We started out with three Emoluments Clause lawsuits: one in New York, one in Maryland, and one in D.C. The plaintiffs are now 0-for-3 in getting to the discovery stage.
Two months ago, Harvard Law Professor and fiercely anti-Trump pundit Laurence Tribe bragged that “it’s the president’s corrupt financial entanglements with foreign governments that I’ve always believed would bring him down in the end.” More recently, Tribe declared that “the Trump strategy of denying, delaying, deflecting, and dissembling while continuing to defy the Constitution has all but run its course and that the chickens are finally coming home to roost.”
No one familiar with Tribe’s history of wishful predictions should be surprised to learn that the opposite is actually happening: the plaintiffs, some of whom Tribe represents, have been losing as of late. (See our prior posts on this.)
Their streak continues, this time with a congressional lawsuit. The NYT reports:
A federal appeals court delivered a setback on Friday to a lawsuit by congressional Democrats accusing President Trump of illegally benefiting from his business interests while in office, saying a lower court judge hearing the suit had not adequately considered questions about the separation of powers between the president and Congress.
To get into more detail, a three-judge panel of the D.C. Circuit ruled that the lawsuit presented novel legal questions warranting immediate appellate review and that the trial judge committed plain error in concluding otherwise. But the panel declined to grant the extreme relief of dismissing the case outright, as the President’s lawyers had asked. The panel members are Judges Patricia Millett, Nina Pillard, and Robert Wilkins, all of whom were appointed by President Obama.
Friday’s ruling means that discovery will be delayed for months while the panel decides whether the case can even be heard.
The litigation revolves around the undisputed fact that President Trump’s businesses, particularly the Trump International Hotel in Washington D.C., are being patronized by foreign dignitaries. The Foreign Emoluments Clause, Art. I, § 9, cl. 8, provides:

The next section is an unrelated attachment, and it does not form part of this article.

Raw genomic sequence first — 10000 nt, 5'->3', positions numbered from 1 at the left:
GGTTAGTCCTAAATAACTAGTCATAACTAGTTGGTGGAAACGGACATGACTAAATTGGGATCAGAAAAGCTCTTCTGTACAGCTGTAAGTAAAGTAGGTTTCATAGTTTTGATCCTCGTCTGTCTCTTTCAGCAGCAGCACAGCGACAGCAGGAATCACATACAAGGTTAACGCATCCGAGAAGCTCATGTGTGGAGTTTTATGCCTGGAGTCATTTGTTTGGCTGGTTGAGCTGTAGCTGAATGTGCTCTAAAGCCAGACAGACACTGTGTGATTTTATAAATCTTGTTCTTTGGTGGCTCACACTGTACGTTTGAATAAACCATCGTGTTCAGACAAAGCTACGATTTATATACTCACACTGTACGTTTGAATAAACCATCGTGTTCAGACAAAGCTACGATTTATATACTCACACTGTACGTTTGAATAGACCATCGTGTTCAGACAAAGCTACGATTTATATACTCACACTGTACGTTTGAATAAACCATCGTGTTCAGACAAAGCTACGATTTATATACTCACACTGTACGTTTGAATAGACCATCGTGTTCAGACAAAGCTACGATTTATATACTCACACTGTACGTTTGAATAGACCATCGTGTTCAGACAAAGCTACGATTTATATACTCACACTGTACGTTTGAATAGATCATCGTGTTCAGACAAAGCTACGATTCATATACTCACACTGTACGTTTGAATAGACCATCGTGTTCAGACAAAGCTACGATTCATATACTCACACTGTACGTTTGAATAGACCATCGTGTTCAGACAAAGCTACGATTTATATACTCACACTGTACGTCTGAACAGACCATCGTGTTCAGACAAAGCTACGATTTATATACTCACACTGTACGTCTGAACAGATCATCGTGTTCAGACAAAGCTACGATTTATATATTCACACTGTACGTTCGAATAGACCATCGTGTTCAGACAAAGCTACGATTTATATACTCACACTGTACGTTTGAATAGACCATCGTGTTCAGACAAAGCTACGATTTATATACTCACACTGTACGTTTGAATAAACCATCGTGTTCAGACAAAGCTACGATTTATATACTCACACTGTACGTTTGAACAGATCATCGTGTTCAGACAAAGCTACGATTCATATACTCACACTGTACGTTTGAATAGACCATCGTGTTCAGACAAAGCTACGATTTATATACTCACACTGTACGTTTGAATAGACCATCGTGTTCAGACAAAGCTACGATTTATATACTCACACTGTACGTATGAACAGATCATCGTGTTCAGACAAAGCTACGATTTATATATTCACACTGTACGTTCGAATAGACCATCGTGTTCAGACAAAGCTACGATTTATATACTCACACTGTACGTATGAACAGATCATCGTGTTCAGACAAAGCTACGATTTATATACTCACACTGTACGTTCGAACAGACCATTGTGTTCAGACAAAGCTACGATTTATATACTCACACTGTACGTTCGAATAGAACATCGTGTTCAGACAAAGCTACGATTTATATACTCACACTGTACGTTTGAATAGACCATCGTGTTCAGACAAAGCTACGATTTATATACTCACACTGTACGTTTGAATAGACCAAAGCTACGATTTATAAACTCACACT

No Title of Nobility shall be granted by the United States: And no Person holding any Office of Profit or Trust under them, shall, without the Consent of the Congress, accept of any present, Emolument, Office, or Title, of any kind whatever, from any King, Prince, or foreign State.
In June 2017, around 200 Democratic Members of Congress sued President Trump in the D.C. federal district court, claiming that because Congress has not consented to President Trump’s profits from foreign governments, Congress and by extension its Members are being “deprived” of “their ability to vote on which emoluments he, as a federal officeholder, may accept.” The case is Blumenthal v. Trump, with the lead plaintiff being Senator Richard Blumenthal of Connecticut.
U.S. District Judge Emmett Sullivan ruled that the case could proceed, rejecting Trump’s arguments that the Members lacked standing and that his hotel profits were not “emoluments.”
The government asked Judge Sullivan to permit an immediate appeal before opening discovery, but on June 25 he said no, holding that the “President has failed to meet his burden of establishing ‘that an immediate appeal from the order may materially advance the ultimate termination of the litigation.’” (Ordinarily, you can only appeal a final order: appealing an intermediate order, like a finding of standing, requires the trial judge’s permission.)
When Judge Sullivan declined to allow an appeal, Senator Blumenthal hailed the decision as a “tremendous victory”: